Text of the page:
VI. Conclusion

If you are so inclined, I encourage you to round out your own collection of Tolkien lore with a scroll or two. I am by no means an artist or even a craftsman, but if I can do this, you can too. There is a sense of pride that accompanies the creation of a scroll - or other artifact of Middle-Earth.

The next time you are in the Meeting Hall at the Last Homely House of Elrond in Rivendell, stroll over to the group gathered around a storyteller. They are listening to the ancient tales of Middle-Earth read to them from a scroll. Bring along your favorite scroll and take a turn sharing the First Age stories you enjoy.


  1. The Hobbit, page 62.


  1. Day, David, Tolkien The Illustrated Encyclopedia, MacMillian, New York, 1991.
  2. Fonstad, Karen Wynn, The Atlas of Middle-Earth, revised edition, Houghton Mifflin, Boston, 1991.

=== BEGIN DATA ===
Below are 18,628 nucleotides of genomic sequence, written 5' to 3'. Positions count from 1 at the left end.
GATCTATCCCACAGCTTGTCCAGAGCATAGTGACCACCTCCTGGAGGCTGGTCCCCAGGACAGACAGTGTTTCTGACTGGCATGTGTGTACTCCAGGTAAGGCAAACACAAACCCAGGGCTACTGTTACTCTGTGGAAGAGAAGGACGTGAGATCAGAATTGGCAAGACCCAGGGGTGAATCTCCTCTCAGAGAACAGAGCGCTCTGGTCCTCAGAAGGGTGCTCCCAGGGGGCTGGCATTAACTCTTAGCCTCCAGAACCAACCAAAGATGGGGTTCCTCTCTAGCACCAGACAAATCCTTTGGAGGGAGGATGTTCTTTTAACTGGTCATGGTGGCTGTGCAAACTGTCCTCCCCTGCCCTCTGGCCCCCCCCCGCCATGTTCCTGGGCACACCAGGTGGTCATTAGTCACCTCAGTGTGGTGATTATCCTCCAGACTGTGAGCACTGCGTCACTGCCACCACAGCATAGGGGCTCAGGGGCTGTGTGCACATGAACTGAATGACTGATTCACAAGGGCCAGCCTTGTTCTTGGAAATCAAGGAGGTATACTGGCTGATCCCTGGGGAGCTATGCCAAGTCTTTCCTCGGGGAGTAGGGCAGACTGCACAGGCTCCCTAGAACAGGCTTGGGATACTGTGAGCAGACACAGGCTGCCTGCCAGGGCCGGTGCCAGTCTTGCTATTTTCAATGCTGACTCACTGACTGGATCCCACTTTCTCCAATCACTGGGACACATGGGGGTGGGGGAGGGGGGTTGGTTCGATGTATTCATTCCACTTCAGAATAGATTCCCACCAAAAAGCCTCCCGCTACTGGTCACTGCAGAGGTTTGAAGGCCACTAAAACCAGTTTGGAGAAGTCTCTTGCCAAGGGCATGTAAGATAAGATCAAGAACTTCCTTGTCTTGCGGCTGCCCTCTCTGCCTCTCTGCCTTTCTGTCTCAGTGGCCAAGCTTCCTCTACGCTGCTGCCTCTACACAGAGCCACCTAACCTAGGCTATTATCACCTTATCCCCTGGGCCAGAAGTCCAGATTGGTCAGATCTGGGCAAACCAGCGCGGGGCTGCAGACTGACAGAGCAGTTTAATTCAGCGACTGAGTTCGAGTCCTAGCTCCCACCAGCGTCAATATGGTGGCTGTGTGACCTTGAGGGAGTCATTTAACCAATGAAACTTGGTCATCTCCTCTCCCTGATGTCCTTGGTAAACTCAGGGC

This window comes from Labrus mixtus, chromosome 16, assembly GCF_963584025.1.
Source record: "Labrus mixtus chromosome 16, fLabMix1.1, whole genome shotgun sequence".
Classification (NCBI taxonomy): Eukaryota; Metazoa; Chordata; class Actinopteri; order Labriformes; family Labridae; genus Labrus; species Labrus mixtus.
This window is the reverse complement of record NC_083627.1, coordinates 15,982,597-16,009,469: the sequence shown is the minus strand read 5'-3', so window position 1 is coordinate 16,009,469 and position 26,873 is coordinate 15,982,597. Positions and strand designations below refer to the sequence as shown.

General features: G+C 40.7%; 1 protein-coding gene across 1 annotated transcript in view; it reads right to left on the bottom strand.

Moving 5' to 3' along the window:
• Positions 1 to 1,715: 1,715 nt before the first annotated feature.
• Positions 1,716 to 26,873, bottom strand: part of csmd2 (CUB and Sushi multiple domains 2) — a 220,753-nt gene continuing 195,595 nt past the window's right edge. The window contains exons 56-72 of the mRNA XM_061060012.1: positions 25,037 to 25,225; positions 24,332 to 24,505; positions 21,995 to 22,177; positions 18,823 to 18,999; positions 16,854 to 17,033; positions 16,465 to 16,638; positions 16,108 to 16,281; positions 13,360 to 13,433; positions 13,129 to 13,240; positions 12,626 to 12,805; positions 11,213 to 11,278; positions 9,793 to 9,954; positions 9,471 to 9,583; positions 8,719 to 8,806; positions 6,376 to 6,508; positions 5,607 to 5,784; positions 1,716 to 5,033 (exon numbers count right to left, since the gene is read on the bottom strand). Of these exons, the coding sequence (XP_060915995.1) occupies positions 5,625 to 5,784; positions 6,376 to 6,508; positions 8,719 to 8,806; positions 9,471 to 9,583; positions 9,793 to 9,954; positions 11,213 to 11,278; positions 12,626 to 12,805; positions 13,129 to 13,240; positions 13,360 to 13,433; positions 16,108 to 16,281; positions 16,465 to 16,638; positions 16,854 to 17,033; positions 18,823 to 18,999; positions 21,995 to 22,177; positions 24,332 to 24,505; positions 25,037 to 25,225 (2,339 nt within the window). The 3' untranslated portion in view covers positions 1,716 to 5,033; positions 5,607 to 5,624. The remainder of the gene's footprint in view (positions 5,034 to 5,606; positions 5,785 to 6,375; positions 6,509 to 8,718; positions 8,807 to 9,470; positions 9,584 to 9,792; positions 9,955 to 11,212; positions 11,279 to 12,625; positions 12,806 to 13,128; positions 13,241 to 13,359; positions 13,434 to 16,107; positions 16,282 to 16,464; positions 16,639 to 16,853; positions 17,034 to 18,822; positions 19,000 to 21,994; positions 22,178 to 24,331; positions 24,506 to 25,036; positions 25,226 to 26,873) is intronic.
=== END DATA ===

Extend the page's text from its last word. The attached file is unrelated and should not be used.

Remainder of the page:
3. HarperCollins, Tolkien's World Paintings of Middle-Earth, HarperCollinsPublishers, New York, 1992.
  4. Nasmith, Ted, Tolkien Calendar 2000, HarperEntertainment, New York, 1999.
  5. Tolkien, JRR, The Hobbit, Houghton Mifflin, Boston, 1966, third printing, Green boxed hardcover edition.
  6. - , The Return of the King, Houghton Mifflin, Boston, 1965, Second Edition.
  7. - , The Silmarillion, edited by Christopher Tolkien, Houghton Mifflin, Boston, 1977.
  8. - , Unfinished Tales, edited by Christopher Tolkien, Houghton Mifflin, Boston, 1980.
  9. - , The Book of Lost Tales Part 1, edited by Christopher Tolkien, Ballantine Books, New York, 1983.
  10. - , The Book of Lost Tales Part 2, edited by Christopher Tolkien, Ballantine Books, New York, 1984.
  11. - , The Lays of Beleriand, edited by Christopher Tolkien, Ballantine Books, New York, 1985.
  12. - , The Shaping of Middle-Earth, edited by Christopher Tolkien, Ballantine Books, New York, 1986.
  13. - , The Lost Road, edited by Christopher Tolkien, Ballantine Books, New York, 1987.